mdd xprize mask

InvisiBreeze Mask Designed at KGI’s Medical Device Development Bootcamp Summer Program Addresses Common Mask Objections

Some of the most common objections to wearing face masks during the COVID-19 pandemic include an uncomfortable fit, difficulty breathing, and moisture buildup that causes glasses to fog. A team at Keck Graduate Institute (KGI)’s Medical Device Development Bootcamp (MDD), a summer program for undergraduate students, designed a user-friendly mask that would answer these objections and more.

Organized by Dr. Anna Hickerson, director of KGI’s Master of Science in Medical Device Engineering program, MDD focused on medical devices and diagnostics for the detection, prevention, and treatment of COVID-19. Students were placed in teams with faculty advisors to design a product that solves an unmet pandemic need.

The InvisiBreeze mask, designed by Keona Banks, Jeremiah Egolf, Manuel Faria, Stefan Lutschg, and Jenny Xu, uses powered airflow through filters, which results in less strenuous breathing and reduces the possibility of CO2 buildup inside the mask. The team will be entering the mask in the XPRIZE Competition, which is geared toward designing a mask that addresses some of the top reasons why people do not wear a mask.

Other features of the InvisiBreeze mask include a face seal made of a flexible silicone material which prevents potentially contaminated air from circumventing the filters, a clear forward-facing portion to enable visualization of facial expressions and speech, and a phone app to track local air quality, filter lifetime, and battery usage. The mask is designed to be reusable and cleanable, integrated with replaceable filters.

mdd xprize mask gif

Each team member brought their individual strengths to the table. Banks, a Mechanical Engineering major and rising junior at the University of Alabama in Huntsville, kept everyone organized and undertook the CAD rendering and material research.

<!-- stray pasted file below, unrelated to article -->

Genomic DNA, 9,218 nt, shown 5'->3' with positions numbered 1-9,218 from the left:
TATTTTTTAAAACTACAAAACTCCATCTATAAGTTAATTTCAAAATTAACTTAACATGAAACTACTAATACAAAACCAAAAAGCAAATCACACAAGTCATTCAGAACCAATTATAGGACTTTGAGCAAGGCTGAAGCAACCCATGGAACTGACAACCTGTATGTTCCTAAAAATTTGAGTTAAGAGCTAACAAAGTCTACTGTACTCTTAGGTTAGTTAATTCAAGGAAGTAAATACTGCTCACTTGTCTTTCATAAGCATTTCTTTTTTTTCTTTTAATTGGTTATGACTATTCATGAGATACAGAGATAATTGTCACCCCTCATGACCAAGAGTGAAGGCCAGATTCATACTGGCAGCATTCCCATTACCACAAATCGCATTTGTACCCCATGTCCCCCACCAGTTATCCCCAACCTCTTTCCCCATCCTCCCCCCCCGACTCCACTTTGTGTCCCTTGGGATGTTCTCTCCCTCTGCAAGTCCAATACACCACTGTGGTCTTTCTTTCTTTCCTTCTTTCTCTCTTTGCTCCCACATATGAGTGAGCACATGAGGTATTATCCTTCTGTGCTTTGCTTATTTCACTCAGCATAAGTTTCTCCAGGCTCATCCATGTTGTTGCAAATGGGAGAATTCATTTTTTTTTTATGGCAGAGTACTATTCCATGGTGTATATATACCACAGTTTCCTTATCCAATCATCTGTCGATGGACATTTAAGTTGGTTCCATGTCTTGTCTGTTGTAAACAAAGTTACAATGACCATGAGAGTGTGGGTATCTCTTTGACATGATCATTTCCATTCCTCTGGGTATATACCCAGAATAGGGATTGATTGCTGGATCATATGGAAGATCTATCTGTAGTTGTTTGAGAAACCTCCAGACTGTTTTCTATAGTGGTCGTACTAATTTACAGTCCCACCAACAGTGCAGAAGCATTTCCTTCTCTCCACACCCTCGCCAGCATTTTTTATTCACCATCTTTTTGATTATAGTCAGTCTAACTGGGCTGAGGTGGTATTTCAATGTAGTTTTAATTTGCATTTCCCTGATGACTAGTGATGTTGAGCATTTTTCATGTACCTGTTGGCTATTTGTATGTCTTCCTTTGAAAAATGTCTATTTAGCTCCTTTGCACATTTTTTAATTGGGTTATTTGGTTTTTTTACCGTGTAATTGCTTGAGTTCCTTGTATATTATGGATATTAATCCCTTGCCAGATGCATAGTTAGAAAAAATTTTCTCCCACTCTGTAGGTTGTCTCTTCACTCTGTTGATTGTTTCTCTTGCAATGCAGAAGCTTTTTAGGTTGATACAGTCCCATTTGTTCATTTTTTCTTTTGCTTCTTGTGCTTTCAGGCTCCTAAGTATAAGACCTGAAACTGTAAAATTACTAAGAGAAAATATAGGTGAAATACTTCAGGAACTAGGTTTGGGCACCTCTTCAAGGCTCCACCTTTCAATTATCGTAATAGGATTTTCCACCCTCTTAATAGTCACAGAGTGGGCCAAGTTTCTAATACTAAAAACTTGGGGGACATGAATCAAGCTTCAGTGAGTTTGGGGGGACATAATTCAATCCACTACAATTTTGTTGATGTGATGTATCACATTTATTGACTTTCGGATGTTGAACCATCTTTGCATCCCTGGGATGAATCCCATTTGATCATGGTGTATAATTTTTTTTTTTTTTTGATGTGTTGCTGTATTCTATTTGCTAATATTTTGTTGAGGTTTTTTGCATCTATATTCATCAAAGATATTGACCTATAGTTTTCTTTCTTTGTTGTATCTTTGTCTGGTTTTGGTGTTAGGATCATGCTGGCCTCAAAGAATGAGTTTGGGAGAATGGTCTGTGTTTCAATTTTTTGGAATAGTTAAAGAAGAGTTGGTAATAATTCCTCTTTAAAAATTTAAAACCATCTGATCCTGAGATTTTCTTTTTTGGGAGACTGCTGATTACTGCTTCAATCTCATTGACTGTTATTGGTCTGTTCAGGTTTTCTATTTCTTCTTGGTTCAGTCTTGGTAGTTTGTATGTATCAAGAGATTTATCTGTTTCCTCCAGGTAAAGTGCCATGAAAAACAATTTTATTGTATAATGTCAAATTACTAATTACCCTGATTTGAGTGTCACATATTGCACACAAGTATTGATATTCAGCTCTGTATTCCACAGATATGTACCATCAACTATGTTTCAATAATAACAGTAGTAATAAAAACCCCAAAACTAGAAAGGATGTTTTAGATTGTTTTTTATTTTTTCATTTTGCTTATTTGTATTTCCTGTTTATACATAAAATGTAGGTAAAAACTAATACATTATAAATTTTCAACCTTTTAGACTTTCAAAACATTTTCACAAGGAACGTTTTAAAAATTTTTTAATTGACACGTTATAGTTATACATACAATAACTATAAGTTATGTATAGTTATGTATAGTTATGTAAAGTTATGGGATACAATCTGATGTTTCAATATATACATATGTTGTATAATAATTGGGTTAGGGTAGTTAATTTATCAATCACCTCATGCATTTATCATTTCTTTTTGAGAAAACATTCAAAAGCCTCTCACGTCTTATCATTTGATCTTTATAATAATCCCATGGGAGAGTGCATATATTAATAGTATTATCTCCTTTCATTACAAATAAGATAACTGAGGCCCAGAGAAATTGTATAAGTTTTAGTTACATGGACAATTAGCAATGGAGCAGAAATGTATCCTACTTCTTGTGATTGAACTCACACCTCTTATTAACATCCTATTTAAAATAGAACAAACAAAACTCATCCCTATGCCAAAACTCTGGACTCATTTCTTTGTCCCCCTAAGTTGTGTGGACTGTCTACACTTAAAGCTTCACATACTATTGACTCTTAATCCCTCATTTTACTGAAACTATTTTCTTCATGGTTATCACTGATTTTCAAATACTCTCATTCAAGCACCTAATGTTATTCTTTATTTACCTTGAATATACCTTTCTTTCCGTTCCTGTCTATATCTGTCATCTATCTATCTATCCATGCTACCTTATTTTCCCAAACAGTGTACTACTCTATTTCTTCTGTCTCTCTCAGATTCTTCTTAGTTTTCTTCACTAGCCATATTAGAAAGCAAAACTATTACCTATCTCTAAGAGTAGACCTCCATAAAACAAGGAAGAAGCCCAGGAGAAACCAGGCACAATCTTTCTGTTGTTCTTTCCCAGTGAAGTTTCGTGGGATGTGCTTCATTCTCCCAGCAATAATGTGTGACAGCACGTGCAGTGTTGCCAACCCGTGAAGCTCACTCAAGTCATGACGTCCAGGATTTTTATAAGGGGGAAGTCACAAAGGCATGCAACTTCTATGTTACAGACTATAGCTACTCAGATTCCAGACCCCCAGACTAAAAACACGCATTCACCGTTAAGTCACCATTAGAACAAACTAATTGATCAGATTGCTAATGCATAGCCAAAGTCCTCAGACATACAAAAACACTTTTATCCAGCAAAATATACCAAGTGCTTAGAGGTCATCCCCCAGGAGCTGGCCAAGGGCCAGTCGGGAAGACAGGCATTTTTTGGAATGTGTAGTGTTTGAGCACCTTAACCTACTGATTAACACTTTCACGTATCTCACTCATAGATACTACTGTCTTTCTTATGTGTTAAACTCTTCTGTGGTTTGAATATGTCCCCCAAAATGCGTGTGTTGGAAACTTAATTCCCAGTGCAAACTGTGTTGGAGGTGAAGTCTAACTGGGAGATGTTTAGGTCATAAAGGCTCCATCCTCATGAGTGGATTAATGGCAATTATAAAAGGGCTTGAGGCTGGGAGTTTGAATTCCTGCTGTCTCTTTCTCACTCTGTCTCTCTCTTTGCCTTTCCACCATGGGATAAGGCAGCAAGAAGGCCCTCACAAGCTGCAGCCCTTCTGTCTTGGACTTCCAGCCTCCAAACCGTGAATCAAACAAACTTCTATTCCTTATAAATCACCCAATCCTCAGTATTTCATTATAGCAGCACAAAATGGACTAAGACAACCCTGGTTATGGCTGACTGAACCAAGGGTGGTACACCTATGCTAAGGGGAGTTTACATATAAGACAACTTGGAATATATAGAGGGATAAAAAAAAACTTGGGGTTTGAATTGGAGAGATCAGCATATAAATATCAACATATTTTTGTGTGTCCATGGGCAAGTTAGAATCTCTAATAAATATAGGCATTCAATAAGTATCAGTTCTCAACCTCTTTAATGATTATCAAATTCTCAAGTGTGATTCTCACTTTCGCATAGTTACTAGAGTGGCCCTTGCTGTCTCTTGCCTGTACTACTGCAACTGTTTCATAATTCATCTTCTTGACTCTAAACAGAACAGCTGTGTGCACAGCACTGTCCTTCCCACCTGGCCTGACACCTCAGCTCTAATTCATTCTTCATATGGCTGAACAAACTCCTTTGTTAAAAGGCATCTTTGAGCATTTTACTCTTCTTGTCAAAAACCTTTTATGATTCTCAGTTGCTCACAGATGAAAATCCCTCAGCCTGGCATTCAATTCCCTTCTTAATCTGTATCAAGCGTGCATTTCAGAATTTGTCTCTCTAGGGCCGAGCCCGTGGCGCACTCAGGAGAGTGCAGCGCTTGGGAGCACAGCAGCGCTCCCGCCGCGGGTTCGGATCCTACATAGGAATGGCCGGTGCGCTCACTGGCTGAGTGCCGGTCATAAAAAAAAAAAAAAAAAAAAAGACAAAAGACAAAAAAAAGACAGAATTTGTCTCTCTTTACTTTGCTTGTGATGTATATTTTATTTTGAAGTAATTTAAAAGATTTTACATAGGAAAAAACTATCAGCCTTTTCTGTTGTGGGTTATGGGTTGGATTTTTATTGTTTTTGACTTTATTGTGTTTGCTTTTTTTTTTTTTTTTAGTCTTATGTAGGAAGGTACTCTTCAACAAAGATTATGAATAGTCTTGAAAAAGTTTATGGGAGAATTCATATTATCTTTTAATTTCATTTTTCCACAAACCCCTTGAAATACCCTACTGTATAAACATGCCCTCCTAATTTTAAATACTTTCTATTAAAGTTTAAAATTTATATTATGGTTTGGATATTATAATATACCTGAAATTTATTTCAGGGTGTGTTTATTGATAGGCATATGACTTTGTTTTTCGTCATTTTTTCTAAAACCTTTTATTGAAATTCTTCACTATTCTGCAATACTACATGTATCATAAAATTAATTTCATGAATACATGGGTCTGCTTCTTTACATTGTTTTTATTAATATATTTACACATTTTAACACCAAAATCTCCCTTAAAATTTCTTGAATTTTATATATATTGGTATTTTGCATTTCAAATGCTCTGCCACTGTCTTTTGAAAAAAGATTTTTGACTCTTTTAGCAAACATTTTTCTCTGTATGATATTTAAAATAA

“Manuel and I spearheaded the front-end, designing the aesthetic and how the customer interacts with the product,” said Egolf, a Biomedical Engineering major and rising sophomore at Vanderbilt.

Lutschg, a rising junior and Biomedical Engineering student at Boston University, and Xu, a rising senior majoring in Electrical Engineering at Case Western Reserve University, were both involved with the circuitry and electrical components of the project.

“Jenny was more responsible for finding parts later, and I was more concerned with designing the circuit and doing the coding for the Arduino board,” Lutschg said.

Xu’s area of study gave her insights into what components they could realistically acquire.

“For example, we needed to find a way of boosting voltage, and I remembered some of the ways that we could boost voltage in school,” Xu said. “I used the experience from different circuits that I previously designed to help me in creating parts or finding components for our circuit.”

One of the challenges was finishing the project within a tight timeframe.

“We had to work ahead of the deadline to make sure we could complete the project and bring it to fruition prior to starting school,” said Faria, a Neuroscience major and rising sophomore at Miami Dade College. “Also, part of the challenge is to make it appealing for people but also very functional and still relatively lightweight and wearable.”

Additionally, the team had to overcome a steep learning curve.

“We definitely had to learn a lot of new things because this is a completely independent group,” Banks said. “We didn’t have many professors that could just answer our questions. We researched and learned more about circuitry, airflow, and how to develop an app and render a product to get to our end goal.”

Overall, the students found KGI’s MDD summer program to be an enriching experience.

“I learned a lot of stuff that I wouldn’t have learned until my senior year in a BME program,” Egolf said.

“It was really eye-opening to learn all these different rules and regulations that apply ubiquitously to all medical devices.”

Lutschg also enjoyed this aspect of the program.

“My biggest takeaway, besides learning more about hard skills like CAD and Arduino in circuit design, was definitely all the regulatory aspects, especially when dealing with the Food and Drug Administration here in the United States,” Lutschg said.

The InvisiBreeze team was the youngest at MDD and excited to spend their summer exploring advanced concepts.

“The boot camp has gone way further than any of us thought it would,” Banks said.